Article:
• Per-person spending spiked during World War I (under Prime Minister Sir Robert Borden) but essentially returned to pre-war levels once the war ended. The same is not true of World War II (William Lyon Mackenzie King). Per-person spending stabilized at a permanently higher level after the end of that war.
  • The highest single year of per-person spending ($8,375) between 1870 and 2017 was in the 2009 recession under Prime Minister Harper.
  • Prime Minister Arthur Meighen (1920 – 1921) recorded the largest average annual decline in per-person spending (-23.1%). That decline, however, is largely explained by the rapid drop in expenditures following World War I.
  • Among post-World War II prime ministers, Louis St. Laurent oversaw the largest annual average increase in per-person spending (7.0%), though this spending was partly influenced by the Korean War.
  • Our current prime minister, Justin Trudeau, has the third-highest average annual per-person spending increases (5.2%). This is almost a full percentage point higher than his father, Pierre E. Trudeau, who recorded average annual increases of 4.5%.
  • Prime Minister Joe Clark holds the record for the largest average annual post-World War II decline in per-person spending (4.8%), though his tenure was less than a year.
  • Both Prime Ministers Brian Mulroney and Jean Chretien recorded average annual per-person spending declines of 0.3%.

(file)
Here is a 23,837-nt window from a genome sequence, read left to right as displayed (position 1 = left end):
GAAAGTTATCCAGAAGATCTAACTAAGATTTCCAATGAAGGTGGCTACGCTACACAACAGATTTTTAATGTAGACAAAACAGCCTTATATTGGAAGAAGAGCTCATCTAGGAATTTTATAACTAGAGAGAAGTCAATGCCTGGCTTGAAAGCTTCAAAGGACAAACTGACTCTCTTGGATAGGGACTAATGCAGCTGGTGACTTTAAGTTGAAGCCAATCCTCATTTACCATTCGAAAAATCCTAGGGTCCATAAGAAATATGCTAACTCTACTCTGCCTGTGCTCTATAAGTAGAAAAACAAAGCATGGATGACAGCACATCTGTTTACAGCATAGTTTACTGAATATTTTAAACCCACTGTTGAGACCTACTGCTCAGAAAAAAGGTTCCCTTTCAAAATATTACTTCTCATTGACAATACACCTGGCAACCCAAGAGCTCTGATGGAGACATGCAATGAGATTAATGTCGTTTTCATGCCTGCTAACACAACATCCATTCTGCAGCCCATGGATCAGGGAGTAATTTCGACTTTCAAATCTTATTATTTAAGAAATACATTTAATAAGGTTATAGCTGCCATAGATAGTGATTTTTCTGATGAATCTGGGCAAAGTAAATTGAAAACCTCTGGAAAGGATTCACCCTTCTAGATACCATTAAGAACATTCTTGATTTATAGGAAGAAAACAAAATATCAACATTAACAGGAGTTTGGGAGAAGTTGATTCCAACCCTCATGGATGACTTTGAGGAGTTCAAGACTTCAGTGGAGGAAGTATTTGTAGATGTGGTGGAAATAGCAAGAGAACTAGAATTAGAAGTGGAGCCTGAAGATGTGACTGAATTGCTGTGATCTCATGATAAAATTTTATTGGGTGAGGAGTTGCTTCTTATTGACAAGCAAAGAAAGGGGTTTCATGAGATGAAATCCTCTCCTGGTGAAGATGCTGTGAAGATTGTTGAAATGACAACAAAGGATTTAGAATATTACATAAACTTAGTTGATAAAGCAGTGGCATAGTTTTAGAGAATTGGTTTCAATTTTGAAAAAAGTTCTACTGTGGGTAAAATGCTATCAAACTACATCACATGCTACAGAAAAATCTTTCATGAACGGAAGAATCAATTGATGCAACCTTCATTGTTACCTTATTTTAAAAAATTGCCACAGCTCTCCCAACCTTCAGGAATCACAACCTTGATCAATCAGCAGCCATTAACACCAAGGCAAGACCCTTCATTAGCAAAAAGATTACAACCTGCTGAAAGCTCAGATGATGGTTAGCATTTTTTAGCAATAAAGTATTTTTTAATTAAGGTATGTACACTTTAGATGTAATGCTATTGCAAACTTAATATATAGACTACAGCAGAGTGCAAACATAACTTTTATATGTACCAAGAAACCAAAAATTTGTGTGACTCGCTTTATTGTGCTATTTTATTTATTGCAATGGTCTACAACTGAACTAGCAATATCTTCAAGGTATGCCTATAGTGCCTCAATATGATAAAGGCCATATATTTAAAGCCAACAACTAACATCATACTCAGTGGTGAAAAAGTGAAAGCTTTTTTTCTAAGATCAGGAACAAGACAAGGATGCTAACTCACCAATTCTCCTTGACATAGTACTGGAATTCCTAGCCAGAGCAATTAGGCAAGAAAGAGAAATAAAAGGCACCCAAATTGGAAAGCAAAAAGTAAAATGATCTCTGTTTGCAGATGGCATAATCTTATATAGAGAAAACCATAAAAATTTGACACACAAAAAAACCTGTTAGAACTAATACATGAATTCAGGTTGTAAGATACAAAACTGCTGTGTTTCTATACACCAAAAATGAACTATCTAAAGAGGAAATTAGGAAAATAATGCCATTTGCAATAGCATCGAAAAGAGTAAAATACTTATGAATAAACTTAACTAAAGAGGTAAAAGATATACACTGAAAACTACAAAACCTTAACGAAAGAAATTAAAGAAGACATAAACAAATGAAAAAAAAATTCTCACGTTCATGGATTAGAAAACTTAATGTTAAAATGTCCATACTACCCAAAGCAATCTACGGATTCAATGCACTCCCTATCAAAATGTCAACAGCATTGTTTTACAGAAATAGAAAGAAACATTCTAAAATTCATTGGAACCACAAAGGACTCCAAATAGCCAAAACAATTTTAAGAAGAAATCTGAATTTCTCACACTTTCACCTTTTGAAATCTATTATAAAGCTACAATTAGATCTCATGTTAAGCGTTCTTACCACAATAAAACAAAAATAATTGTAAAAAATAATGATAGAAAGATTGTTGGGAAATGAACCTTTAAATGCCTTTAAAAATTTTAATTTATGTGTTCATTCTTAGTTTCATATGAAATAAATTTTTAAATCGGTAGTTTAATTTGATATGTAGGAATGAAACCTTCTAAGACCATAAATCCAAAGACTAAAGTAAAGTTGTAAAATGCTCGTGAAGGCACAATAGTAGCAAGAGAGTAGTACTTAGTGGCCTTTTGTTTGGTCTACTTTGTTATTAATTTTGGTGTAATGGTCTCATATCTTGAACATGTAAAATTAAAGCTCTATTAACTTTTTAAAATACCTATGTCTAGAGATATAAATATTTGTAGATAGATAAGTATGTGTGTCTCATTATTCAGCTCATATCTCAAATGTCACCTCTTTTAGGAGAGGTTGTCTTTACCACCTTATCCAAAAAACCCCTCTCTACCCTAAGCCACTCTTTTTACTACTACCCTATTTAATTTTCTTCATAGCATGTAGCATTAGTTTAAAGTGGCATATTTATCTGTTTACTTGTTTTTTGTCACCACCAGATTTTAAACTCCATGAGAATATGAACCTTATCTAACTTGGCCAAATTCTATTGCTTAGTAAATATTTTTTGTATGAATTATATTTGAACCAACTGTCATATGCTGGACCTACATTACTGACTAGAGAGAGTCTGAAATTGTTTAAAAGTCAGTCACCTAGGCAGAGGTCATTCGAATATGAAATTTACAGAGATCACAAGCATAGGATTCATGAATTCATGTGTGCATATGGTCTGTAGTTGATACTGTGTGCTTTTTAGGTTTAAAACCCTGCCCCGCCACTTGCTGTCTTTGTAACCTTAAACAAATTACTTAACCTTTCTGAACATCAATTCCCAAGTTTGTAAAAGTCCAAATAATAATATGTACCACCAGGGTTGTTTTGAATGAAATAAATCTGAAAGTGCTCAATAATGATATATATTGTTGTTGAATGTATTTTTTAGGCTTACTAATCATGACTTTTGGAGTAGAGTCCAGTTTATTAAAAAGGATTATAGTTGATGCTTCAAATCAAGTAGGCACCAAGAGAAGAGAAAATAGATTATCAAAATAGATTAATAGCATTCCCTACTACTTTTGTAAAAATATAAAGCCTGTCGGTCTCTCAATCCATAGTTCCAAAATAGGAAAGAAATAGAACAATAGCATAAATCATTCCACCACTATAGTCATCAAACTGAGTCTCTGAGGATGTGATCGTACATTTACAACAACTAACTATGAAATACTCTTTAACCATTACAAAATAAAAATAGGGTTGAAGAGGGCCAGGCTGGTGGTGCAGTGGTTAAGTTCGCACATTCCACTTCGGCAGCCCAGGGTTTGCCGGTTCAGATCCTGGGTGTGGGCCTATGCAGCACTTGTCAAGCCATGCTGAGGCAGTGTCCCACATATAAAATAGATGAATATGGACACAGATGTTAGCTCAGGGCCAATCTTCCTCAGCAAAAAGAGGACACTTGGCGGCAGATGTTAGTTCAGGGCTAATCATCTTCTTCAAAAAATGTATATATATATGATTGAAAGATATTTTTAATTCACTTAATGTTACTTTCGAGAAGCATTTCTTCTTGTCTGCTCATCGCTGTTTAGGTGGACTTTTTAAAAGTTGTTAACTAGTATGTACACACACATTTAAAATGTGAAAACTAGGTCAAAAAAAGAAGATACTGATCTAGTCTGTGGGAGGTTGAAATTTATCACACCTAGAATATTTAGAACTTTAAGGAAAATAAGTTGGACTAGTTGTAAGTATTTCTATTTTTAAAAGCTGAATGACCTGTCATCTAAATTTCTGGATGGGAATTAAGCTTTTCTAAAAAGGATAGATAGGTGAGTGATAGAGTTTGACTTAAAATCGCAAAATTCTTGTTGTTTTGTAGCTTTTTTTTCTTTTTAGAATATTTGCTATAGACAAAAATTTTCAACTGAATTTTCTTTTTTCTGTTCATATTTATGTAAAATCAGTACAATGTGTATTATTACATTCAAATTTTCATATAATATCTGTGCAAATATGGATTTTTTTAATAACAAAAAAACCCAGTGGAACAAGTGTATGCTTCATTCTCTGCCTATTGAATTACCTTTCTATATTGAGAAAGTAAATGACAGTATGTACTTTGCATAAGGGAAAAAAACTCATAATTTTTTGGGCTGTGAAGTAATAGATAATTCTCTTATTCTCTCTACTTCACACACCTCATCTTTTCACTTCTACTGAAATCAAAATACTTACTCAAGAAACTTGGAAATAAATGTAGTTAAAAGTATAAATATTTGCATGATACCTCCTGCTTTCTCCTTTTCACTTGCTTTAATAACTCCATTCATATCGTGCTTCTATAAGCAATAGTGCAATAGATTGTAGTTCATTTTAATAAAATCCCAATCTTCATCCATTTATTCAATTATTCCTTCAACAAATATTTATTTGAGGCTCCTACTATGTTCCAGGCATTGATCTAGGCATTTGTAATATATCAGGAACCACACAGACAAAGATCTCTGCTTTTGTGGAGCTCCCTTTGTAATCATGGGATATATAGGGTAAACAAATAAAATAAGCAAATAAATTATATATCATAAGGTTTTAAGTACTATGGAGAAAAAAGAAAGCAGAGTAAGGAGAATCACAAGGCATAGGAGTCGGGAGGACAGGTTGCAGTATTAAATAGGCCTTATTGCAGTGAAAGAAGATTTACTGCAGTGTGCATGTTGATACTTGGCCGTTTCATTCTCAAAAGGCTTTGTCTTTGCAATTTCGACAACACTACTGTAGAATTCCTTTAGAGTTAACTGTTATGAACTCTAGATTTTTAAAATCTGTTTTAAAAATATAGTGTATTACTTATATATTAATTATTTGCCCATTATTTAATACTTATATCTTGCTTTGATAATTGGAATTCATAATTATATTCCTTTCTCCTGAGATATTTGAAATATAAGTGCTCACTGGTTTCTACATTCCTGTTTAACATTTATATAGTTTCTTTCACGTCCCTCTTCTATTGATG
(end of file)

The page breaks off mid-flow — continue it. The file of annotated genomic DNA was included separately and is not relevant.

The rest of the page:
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Poor Implementation Undermines Carbon Tax Efficiency in Canada


  • Provinces across Canada have implemented some form of carbon pricing, either through carbon taxes or emission-trading schemes.
  • These taxes are touted as being the most “efficient” way to control greenhouse gas emissions, yet be economically benign.
  • But in the real world, Canada’s carbon taxes fall far short of the textbook ideal that would justify claims of efficiency. They fail on three key requirements.
  • First, to be efficient, carbon taxes must displace regulations, not be added to them. Second, the taxes must be fully rebated in reducing distortionary taxes such as income taxes, and third, the revenues from the tax should not be used to further distort energy markets with subsidies to substitute forms of energy.
  • Canada’s experience with carbon taxes shows that governments have little interest in ideal implementation. Instead, rather than simply addressing greenhouse gas emissions efficiently, they prefer to create revenue streams for pet projects and retain the ability to transfer wealth.